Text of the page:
A California court recently ruled against Crowd Machine and Metavine, ordering them to pay more than $20 million in damages, interest and penalties. This landmark decision follows the 2018 initial coin offering (ICO) of Crowd Machine Compute Tokens (CMCT), which the US Securities and Exchange Commission (SEC) deemed fraudulent and unregistered.
The case began in January 2022 when the SEC filed suit against Crowd Machine founder Craig Sproul. The allegations include the misappropriation of $5.8 million of the $33 million raised during the ICO. CMCT was conceived as a digital currency that compensates computer owners for their computing power and pays programmers for writing code. However, these tokens never took off.
In a recent development, the District Court of Northern California issued an amended final judgment. It ordered the defendants to disgorge $19,676,401.27, pay $3.4 million in prejudgment interest and imposed civil penalties of $600,000 each. In addition, Metavine was held responsible for siphoning off $5 million of the total. Despite these decisions, the defendants neither admitted nor denied wrongdoing.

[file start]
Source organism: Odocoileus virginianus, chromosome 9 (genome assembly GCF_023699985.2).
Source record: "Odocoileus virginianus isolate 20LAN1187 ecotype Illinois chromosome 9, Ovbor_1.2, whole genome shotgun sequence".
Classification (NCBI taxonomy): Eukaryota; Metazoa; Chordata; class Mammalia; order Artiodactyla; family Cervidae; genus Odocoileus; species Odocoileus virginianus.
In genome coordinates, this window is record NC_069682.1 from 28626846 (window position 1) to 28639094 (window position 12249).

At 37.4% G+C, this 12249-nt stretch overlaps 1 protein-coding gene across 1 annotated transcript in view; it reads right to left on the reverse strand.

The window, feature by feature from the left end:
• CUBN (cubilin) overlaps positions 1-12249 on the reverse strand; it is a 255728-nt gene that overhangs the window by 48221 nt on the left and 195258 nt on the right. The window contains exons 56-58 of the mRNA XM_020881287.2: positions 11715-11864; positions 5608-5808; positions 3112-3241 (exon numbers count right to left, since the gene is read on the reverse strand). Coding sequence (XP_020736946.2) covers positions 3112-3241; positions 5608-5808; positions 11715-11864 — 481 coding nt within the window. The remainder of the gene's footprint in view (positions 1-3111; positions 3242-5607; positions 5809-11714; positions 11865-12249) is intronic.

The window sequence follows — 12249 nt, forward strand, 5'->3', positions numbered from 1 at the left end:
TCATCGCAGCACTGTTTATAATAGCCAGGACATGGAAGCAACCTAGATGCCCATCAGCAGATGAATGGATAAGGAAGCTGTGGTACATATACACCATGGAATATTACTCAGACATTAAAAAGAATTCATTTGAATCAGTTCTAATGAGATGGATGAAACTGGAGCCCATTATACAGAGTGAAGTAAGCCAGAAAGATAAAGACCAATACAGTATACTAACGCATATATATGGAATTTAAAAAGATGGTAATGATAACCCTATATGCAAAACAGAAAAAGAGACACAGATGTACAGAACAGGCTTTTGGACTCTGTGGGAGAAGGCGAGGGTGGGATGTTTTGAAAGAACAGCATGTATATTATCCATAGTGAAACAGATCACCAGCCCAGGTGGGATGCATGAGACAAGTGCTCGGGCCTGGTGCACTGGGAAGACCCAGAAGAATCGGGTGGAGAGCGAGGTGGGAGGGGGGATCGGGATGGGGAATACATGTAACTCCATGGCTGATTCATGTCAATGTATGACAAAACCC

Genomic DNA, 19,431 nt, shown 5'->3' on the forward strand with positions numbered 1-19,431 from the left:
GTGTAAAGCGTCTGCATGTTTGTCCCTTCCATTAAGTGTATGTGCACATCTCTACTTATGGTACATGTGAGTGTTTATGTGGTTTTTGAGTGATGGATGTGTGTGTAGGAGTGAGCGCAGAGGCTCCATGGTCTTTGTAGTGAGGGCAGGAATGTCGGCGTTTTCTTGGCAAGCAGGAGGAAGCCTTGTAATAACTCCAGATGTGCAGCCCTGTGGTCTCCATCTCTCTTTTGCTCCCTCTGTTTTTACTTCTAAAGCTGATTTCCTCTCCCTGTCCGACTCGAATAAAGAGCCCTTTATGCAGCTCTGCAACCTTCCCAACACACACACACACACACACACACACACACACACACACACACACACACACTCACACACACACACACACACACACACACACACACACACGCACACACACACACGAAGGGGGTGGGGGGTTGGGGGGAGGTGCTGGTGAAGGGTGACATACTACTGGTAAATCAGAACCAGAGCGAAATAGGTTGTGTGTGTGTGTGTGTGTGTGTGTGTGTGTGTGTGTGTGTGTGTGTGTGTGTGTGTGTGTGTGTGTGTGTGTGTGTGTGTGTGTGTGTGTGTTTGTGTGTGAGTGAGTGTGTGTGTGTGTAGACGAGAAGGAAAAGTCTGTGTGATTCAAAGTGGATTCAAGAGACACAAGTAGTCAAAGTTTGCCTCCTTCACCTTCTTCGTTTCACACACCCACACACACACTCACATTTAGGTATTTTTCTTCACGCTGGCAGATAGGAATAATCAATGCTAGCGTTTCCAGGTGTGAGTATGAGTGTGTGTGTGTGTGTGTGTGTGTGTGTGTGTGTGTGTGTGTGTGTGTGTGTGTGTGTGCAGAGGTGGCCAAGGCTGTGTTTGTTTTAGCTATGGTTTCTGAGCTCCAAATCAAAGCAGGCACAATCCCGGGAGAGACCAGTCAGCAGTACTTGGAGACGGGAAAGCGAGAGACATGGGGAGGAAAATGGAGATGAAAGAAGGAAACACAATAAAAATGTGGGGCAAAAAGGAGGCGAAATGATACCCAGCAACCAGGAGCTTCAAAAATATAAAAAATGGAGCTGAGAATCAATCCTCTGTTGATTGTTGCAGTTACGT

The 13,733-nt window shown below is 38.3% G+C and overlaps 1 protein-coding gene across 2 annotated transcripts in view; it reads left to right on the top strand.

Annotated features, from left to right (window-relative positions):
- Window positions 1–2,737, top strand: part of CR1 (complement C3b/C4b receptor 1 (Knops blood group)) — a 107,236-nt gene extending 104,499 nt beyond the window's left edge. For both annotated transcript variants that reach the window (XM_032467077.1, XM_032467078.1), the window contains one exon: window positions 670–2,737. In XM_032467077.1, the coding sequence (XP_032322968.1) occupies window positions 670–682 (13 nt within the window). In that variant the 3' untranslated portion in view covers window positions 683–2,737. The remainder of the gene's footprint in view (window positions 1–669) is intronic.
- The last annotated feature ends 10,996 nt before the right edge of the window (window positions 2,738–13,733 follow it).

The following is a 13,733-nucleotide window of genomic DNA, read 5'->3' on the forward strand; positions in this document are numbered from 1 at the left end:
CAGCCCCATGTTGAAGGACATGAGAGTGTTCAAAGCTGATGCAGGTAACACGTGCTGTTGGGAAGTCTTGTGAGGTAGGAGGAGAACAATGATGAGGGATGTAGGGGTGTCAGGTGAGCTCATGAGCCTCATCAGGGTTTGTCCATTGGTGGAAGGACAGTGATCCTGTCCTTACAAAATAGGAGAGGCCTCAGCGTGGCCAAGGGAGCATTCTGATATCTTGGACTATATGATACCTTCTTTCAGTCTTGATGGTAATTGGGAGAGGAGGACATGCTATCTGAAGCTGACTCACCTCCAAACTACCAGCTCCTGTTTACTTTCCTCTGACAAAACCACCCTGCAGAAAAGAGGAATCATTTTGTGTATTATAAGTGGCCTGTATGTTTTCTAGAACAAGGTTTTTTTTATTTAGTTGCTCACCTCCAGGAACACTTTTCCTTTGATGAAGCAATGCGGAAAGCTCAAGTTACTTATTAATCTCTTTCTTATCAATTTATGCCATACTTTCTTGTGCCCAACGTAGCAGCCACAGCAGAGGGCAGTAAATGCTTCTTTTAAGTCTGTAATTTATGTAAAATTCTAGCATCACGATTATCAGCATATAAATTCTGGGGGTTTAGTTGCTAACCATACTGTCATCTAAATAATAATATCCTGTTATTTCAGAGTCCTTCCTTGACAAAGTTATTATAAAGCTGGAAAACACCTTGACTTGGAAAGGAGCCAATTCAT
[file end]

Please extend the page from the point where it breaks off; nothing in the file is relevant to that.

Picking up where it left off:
The significance of this case lies in its broader implications for the cryptocurrency industry. ICOs were a popular method of launching cryptocurrencies until the SEC in July 2017 classified them as a sale of securities. Since then, the regulator has been actively pursuing cases against ICO issuers for violations.
The saga of Crowd Machine and Metavine serves as a cautionary tale for blockchain startups considering token sales. Heavy fines and legal proceedings underscore the need to comply with securities laws. This case also highlights the SEC’s ongoing efforts to regulate the crypto industry, ensuring investor protection and market integrity.
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